Design, bids soughtThe Douglas County Board on Thursday decided it would move ahead with design and bidding to finish building out the Government Center to provide space for two state agencies.
By: Shelley Nelson, Superior Telegram
The Douglas County Board on Thursday decided it would move ahead with design and bidding to finish building out the Government Center to provide space for two state agencies.
The board went into closed session to discuss the nature of the county’s negotiations with the state before voting to move ahead with plans to move the state’s probation and parole, and public defender’s offices in Superior into space once designated for a third courtroom.
The decision came after the Department of Corrections’ probation and parole division approached the county about leasing the unfinished space in the second floor of the jail.
“We’re not happy with the services we receive,” Jared Hoy, parole field supervisor, said concerning space currently leased in downtown Superior.
From a practical standpoint, he said, being located in the Government Center would offer the agency a number of efficiencies including reducing the number of trips agents have to make from the downtown location to the courthouse and improving agent and public safety by having law enforcement personnel readily available if a client becomes violent. Hoy estimates 95 percent of the work conducted by the agency is done in the courthouse.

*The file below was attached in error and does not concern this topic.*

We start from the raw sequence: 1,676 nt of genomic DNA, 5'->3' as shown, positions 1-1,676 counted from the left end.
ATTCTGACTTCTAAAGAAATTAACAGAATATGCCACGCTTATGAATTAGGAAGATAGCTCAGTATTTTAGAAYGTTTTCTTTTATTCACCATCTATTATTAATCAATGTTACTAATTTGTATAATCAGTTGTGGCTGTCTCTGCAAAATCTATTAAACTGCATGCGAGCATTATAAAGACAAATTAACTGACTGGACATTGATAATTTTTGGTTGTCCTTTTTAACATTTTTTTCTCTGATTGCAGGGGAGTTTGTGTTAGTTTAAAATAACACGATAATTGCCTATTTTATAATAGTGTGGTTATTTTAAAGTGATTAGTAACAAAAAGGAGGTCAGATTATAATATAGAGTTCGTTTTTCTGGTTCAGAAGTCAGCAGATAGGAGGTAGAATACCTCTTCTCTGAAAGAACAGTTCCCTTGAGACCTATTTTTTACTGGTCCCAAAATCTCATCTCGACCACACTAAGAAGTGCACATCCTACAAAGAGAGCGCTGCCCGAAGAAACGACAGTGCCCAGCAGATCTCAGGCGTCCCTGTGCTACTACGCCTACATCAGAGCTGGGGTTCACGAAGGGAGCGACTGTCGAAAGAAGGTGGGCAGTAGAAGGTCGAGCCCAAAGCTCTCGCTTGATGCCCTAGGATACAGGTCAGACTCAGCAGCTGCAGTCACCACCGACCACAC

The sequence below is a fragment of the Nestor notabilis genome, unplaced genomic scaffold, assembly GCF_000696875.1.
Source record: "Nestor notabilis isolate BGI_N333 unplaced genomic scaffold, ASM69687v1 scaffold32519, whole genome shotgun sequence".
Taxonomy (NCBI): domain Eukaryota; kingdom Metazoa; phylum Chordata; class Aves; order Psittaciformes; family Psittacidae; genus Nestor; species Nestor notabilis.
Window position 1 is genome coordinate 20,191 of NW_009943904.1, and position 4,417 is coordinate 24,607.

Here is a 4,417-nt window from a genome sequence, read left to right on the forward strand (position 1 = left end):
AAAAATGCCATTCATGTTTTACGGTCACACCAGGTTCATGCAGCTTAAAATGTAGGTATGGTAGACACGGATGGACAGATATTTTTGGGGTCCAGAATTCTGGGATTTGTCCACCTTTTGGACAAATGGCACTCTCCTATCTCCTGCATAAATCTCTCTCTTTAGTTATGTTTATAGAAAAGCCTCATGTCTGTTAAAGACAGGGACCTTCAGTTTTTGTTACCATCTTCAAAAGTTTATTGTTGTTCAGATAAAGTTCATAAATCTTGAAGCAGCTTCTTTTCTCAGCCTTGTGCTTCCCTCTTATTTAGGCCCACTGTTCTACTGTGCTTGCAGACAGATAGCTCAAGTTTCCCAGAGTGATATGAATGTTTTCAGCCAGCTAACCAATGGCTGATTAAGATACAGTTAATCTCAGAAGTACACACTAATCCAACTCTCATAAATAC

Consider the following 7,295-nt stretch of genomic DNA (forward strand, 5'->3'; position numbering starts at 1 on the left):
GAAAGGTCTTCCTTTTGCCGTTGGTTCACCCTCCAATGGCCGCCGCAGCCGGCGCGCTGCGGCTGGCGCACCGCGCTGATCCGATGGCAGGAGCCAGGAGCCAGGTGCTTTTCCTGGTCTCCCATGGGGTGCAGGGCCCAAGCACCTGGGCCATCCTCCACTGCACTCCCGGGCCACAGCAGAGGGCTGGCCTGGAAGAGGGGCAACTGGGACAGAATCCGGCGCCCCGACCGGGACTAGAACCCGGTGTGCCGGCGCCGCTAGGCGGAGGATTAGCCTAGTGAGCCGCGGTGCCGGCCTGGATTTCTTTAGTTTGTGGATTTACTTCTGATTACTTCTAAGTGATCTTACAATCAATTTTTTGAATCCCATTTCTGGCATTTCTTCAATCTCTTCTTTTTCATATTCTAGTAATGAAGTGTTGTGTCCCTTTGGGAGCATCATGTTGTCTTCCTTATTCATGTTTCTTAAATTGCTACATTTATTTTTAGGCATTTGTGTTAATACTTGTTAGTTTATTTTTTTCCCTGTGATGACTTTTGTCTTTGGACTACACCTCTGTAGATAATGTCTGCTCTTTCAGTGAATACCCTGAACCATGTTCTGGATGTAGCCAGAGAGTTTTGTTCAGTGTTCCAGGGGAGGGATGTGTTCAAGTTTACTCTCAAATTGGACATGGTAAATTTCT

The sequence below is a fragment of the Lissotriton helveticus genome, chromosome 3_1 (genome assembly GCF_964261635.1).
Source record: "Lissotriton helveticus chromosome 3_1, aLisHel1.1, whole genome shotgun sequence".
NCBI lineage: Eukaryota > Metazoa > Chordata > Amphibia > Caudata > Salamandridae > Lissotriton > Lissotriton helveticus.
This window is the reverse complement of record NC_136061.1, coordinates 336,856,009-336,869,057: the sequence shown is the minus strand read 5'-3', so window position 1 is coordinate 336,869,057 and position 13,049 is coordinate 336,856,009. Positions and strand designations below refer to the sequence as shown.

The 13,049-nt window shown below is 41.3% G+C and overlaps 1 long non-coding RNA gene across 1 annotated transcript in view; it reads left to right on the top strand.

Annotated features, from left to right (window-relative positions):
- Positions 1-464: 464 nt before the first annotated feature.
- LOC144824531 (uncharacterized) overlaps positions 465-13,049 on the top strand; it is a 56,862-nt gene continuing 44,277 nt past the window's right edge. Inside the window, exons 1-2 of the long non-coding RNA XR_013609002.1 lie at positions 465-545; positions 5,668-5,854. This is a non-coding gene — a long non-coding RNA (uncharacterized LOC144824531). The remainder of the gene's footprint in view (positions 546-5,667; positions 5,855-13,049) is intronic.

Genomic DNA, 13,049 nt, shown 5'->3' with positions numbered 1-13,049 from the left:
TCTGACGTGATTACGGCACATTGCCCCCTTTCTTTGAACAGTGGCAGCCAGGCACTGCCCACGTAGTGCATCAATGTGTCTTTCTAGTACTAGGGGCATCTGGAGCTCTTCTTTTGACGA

The cost of finishing the space in the Government Center is expected to cost about $500,000 paid over the next 10 years.
According to County Administrator Steve Koszarek, the state would agree to a 10-year lease. Probation and parole previously leased space in the courthouse and relocated offsite when the county remodeled the courthouse, leaving the agency without space, he said.
Tim Sauter, who owns the building with Blair Mahan where probation and parole is currently located, said they had been told it would take an act of the Legislature to get a 10-year lease with a state agency.
Mahan said if they had known the current lease would only last five years, they would have never redeveloped the space the agency utilizes now above Superior Stove Works. The two spent a “substantial sum” to remodel the space to accommodate growth if the agency needed it.
Currently, Mahan and Sauter have 5,800 square feet available for the agency to use after other tenants vacated the building’s second floor.
The county is planning to seek design and bids to finish the entire 7,800 square feet of unfinished space, which would include about 5,000 square feet for probation and parole, 1,400 square feet for the public defenders offices and 1,400 square feet for meeting and jury selection space. They’ll also seek a breakout to determine what individual components of the project would cost, giving supervisors the option of only finishing the space for the state agencies.
The nature of the county’s negotiations with the state remains unknown to the public, but Supervisor Tom Stewart said it sounded like it was in the county’s best interest to move ahead with the project.